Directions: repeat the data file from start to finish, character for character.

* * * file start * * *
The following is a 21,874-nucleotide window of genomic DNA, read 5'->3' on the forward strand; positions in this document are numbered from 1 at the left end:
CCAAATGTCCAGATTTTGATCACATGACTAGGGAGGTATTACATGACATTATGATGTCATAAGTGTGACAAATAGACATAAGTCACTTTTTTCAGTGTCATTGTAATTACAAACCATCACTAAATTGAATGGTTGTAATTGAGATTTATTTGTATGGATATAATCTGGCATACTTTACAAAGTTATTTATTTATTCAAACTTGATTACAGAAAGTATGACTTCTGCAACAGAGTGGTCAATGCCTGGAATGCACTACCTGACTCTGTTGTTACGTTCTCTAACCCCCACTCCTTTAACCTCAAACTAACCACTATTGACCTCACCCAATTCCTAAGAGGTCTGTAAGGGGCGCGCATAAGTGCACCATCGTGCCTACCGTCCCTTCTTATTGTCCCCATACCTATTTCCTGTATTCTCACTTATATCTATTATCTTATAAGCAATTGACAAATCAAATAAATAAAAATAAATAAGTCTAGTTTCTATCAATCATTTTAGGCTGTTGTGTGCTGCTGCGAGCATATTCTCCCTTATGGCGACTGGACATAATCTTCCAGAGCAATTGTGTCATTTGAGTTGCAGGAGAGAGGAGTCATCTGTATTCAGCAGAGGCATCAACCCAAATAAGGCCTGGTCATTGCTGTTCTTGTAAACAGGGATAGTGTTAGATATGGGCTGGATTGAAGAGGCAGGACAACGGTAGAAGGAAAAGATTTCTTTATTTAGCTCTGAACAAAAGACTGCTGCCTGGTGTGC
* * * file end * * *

The following is a 21,874-nucleotide window of genomic DNA, read 5'->3' on the forward strand; positions in this document are numbered from 1 at the left end:
CCAAATGTCCAGATTTTGATCACATGACTAGGGAGGTATTACATGACATTATGATGTCATAAGTGTGACAAATAGACATAAGTCACTTTTTTCAGTGTCATTGTAATTACAAACCATCACTAAATTGAATGGTTGTAATTGAGATTTATTTGTATGGATATAATCTGGCATACTTTACAAAGTTATTTATTTATTCAAACTTGATTACAGAAAGTATGACTTCTGCAACAGAGTGGTCAATGCCTGGAATGCACTACCTGACTCTGTTGTTACGTTCTCTAACCCCCACTCCTTTAACCTCAAACTAACCACTATTGACCTCACCCAATTCCTAAGAGGTCTGTAAGGGGCGCGCATAAGTGCACCATCGTGCCTACCGTCCCTTCTTATTGTCCCCATACCTATTTCCTGTATTCTCACTTATATCTATTATCTTATAAGCAATTGACAAATCAAATAAATAAAAATAAATAAGTCTAGTTTCTATCAATCATTTTAGGCTGTTGTGTGCTGCTGCGAGCATATTCTCCCTTATGGCGACTGGACATAATCTTCCAGAGCAATTGTGTCATTTGAGTTGCAGGAGAGAGGAGTCATCTGTATTCAGCAGAGGCATCAACCCAAATAAGGCCTGGTCATTGCTGTTCTTGTAAACAGGGATAGTGTTAGATATGGGCTGGATTGAAGAGGCAGGACAACGGTAGAAGGAAAAGATTTCTTTATTTAGCTCTGAACAAAAGACTGCTGCCTGGTGTGC